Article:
The second stage is the symbolisation stage. This occurs when the people who have been classified as “them” are given names and symbols associated with the classification. State officials have given beggars various labels such as “lazy”, “disorderly”, nuisance”, “people who prey on people with superstitious beliefs”, “people who do not want to work”, “people who pretend to be blind or crippled”. Mr. Stanton describes the third stage as dehumanisation, in which “one group denies the humanity of the other group. Members of it are equated with animals, vermin, insects or diseases”. The emerging pattern of the treatment of beggars in Lagos State suggests that this stage is in full force.
The fourth stage is organisation. The State Government has been the organiser-in-chief in forcefully pushing beggars off the streets. The polarisation stage, which is the fifth stage, occurs when the propaganda machine is put in force to reinforce prejudice and hate. Very often, laws are implemented to help achieve this aim. This stage is evident in Lagos not only from the utterances of some government officials, but also from the unjust laws which forbid begging and makes giving alms to beggars on the roadside an offence punishable by two years’ imprisonment without the option of a fine.
The sixth stage is the preparation stage. In this stage, victims are identified and separated. According to Mr. Stanton, the victims are “often segregated into ghettoes, deported into concentration camps or confined to a famine-struck region and starved”. While beggars in Lagos State have not been sent to concentration camps or famine-struck regions, they are being identified and segregated in addition to being harassed by government officials because of their begging activities. Many beggars have been deported to their state of origin or other countries. Some of the beggars have been forced against their will to go to rehabilitation centres, which in some instances are not fit for living. In other cases, the beggars are beaten and sent to prison.
While I know that your administration is not intent on committing genocide on the beggars, I believe that it is important to reflect on these stages, as the ill-treatment of beggars in Lagos State appears to be increasing exponentially, starting first with relocation and progressing to deportation and incarceration. Hopefully it will not reach the extermination or incineration stage.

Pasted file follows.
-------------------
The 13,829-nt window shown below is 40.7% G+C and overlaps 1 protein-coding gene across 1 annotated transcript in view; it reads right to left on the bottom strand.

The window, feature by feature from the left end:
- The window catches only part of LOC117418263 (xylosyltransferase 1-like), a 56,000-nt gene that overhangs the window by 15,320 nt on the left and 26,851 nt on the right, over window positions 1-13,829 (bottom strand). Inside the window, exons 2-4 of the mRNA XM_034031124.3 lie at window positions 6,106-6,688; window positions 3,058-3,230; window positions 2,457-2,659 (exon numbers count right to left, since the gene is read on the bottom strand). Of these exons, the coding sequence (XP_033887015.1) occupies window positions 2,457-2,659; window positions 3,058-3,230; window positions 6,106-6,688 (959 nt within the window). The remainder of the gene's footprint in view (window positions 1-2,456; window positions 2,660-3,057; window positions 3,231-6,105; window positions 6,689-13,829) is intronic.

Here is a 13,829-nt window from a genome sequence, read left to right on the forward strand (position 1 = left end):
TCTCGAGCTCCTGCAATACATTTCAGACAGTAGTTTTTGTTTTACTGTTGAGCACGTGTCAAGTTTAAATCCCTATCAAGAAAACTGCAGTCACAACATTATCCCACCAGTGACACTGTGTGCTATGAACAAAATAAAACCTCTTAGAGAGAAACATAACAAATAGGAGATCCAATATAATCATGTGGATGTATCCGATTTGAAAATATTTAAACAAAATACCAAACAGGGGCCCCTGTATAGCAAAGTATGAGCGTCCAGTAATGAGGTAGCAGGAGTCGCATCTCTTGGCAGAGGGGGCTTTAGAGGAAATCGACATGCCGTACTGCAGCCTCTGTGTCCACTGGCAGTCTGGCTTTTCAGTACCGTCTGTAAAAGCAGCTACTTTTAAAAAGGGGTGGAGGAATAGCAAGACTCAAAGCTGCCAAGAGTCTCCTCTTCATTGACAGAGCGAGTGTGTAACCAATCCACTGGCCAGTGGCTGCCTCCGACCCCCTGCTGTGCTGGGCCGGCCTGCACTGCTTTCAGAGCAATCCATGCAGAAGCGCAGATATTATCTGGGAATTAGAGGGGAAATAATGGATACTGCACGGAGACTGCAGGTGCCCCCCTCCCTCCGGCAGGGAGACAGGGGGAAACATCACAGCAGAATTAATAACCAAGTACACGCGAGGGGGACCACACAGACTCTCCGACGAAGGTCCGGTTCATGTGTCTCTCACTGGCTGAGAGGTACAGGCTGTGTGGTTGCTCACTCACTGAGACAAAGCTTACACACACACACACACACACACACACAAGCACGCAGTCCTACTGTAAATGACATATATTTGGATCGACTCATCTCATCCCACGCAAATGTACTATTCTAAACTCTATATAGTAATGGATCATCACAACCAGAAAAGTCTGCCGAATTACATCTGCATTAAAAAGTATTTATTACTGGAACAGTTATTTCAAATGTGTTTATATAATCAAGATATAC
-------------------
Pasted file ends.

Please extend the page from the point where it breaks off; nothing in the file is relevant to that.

If the State Government is still eager to banish disorderly people who are conducting themselves as nuisances, I can tell you whom to banish. Rather than banish the beggars who can barely afford to eat two square meals a day, your administration can banish the kidnappers, armed robbers and white-collar criminals who are causing havoc in the state. If the State Government is still eager to wage war against some elements in Lagos, I can tell you whom to wage war against. Rather than wage war against beggars who do not have access to top-notch legal counsel, your administration can wage war against those who regard the State’s resources as their personal property. If the State Government is still eager to fill Kirikiri Prison with prisoners, I can tell you whom to incarcerate. Rather than incarcerate the beggars who do not have a voice, your administration can incarcerate those people using political connections to acquire prime land and property at little cost.
In conclusion, I would like to say three things. First, remember that when you were elected as Governor of Lagos State, you were given a symmetric mandate rather than an asymmetric mandate. You were elected not only by the elites of Lagos State, but also by the masses of Lagos State; you were elected not only by the rich people of Lagos State, but also by the poor people of Lagos State; you were elected not only by the employed people of Lagos State, but also by the unemployed people of Lagos State; you were elected not only by the able-bodied people of Lagos State, but also by the disabled people of Lagos State. In short, you are Governor for the whole of Lagos, not only some affluent sections of Lagos; and it is important for your passion, policies and politics to reflect the oath you swore during your inauguration.
Second, although you have a desire to make Lagos a first-class mega city, you have to remember that this can never be the case as long as she has second-class citizens who are stripped of their freedom, dignity and humanity. Finally, if you have not already done so, you may want to take time to reflect on what legacy you want to leave behind as Governor of Lagos State. How would you want to be remembered? Do you want to be remembered as a ruler who built his kingdom on the symmetric foundation of justice and equality, or would you rather be remembered as that ruler who built his kingdom on the asymmetric foundation of injustice and inequality? History is watching.
Eko o ni baje
Ahmed Olayinka Sule, CFA
The views stated in this article are personal to the writer and does not represent the views or opinions of any company or organisation with which the author is or was associated.